They identified three main barriers that need to be overcome, in order to make the Social Value Act work as it could and should.

1. Inconsistent awareness and take-up of the Act

2. Lack of understanding of how to apply the Act can lead to variations in practice, in particular:

• knowing how to define social value, and how and when to include it during the procurement process

• applying social value within the legal framework and rules around procurement

• clarifying its use in pre-procurement

3. Measurement of social value is not yet fully developed

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A surprising range of benefits identified

The review found that, where it is being taken up, the Social Value Act is having a positive effect.

A range of benefits is being delivered by the Act – not just to local areas, but also delivering nationally accrued savings. And a surprisingly wide range of organisations – albeit across a relatively small sample size – recognise its potential. This is not just in the voluntary sector, but also amongst commissioners and businesses big and small.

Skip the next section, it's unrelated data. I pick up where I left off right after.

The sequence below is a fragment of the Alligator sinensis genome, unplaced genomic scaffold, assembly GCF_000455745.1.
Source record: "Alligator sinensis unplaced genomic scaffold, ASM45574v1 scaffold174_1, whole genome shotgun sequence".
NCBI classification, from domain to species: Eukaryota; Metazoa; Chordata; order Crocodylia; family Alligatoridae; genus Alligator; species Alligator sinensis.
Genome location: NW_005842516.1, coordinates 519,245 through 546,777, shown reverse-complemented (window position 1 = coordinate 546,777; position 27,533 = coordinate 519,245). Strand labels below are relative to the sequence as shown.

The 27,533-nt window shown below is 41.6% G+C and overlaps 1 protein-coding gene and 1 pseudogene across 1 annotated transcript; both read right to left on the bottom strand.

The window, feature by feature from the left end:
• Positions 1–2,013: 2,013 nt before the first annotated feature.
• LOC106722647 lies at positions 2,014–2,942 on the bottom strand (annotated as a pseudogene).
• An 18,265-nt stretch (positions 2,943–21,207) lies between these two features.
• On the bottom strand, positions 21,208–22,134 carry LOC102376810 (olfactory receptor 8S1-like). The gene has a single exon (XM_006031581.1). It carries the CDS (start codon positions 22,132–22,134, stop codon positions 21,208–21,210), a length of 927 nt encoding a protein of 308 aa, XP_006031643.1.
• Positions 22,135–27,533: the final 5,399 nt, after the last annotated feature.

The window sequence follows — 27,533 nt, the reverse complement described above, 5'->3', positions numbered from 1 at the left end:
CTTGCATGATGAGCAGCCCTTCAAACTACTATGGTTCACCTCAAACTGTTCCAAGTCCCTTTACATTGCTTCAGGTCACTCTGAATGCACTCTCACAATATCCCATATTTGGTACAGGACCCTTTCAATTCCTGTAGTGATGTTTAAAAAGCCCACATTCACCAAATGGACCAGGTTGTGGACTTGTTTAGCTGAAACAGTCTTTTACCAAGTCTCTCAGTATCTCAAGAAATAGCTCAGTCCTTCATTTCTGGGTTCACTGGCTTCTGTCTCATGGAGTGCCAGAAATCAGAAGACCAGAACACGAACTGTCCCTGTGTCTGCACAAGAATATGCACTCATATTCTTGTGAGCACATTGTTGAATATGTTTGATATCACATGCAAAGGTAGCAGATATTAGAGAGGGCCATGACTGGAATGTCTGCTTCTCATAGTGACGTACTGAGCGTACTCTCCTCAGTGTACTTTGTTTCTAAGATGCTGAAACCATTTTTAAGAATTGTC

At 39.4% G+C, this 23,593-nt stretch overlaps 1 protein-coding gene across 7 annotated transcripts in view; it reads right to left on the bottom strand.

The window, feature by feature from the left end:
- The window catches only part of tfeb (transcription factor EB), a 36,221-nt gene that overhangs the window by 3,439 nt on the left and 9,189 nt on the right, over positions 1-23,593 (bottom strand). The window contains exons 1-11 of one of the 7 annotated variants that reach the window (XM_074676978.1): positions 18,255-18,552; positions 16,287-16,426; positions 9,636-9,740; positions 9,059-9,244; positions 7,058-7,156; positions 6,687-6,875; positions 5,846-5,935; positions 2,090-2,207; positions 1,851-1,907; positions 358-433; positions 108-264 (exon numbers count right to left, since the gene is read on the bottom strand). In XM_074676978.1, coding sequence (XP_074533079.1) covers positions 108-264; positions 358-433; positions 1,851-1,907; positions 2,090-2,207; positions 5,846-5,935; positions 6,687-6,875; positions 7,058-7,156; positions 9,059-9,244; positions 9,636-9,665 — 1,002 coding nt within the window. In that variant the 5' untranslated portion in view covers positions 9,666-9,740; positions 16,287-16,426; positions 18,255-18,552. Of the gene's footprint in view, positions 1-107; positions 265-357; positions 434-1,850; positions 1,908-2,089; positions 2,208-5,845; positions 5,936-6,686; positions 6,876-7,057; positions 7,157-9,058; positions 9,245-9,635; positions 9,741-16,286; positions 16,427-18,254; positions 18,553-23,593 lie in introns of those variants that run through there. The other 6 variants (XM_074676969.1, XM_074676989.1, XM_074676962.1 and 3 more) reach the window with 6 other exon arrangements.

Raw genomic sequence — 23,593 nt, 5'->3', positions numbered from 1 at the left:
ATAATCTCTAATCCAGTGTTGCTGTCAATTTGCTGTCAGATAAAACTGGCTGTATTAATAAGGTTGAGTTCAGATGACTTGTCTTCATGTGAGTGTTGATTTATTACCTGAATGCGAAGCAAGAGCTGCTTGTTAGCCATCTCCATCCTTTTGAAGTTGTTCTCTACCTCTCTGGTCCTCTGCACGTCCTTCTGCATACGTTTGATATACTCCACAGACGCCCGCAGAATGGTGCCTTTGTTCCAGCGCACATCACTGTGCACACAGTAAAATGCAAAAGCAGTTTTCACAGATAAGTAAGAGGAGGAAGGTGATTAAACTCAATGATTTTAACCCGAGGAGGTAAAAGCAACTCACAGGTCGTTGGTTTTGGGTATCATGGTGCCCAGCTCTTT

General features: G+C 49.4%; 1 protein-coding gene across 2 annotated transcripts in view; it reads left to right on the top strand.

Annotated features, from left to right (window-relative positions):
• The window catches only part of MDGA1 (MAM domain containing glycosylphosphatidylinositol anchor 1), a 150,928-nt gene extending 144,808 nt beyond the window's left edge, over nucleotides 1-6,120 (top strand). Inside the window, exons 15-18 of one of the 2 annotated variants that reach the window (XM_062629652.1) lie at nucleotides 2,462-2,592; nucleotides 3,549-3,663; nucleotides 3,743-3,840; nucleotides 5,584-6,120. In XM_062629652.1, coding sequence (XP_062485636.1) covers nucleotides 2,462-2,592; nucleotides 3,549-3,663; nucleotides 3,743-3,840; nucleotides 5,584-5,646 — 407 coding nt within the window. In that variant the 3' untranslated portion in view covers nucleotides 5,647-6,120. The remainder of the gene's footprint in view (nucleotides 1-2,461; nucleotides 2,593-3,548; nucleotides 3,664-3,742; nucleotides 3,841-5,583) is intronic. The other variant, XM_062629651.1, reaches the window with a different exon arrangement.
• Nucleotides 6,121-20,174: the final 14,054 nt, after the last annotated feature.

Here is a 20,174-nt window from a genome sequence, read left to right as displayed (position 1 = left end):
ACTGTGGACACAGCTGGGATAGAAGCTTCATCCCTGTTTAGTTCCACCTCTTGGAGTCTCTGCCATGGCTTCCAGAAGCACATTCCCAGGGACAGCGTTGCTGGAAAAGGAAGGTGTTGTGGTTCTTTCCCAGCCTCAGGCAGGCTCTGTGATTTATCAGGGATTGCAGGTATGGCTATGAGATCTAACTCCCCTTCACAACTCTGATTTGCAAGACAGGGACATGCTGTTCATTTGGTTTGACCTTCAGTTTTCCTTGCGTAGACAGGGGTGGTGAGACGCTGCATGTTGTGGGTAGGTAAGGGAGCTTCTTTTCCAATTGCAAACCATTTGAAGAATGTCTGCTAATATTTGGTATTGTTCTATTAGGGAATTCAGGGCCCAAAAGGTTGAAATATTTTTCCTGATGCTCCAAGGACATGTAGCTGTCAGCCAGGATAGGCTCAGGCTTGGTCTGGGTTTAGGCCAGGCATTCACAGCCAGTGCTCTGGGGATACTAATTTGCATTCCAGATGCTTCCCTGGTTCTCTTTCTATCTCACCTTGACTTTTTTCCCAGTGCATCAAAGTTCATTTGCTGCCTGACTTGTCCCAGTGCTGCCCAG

One notable trend the review highlighted was commissioners using the Act to tackle cost pressures; reflecting the very real potential for the Act to secure value for money, if it is implemented well.

The panel recommended that another review be undertaken two years on, to see what progress had been made, particularly in measuring social value consistently.

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Further review promised, not yet delivered…

In December 2016, the House of Lords charity committee heard that the Act is either not referred to or is “an afterthought” in public sector commissioning.

In February 2017, minister for civil society Rob Wilson announced there would be a review of the Act.

Brexit and the unscheduled general election have intervened, and it isn’t clear when the review will actually take place.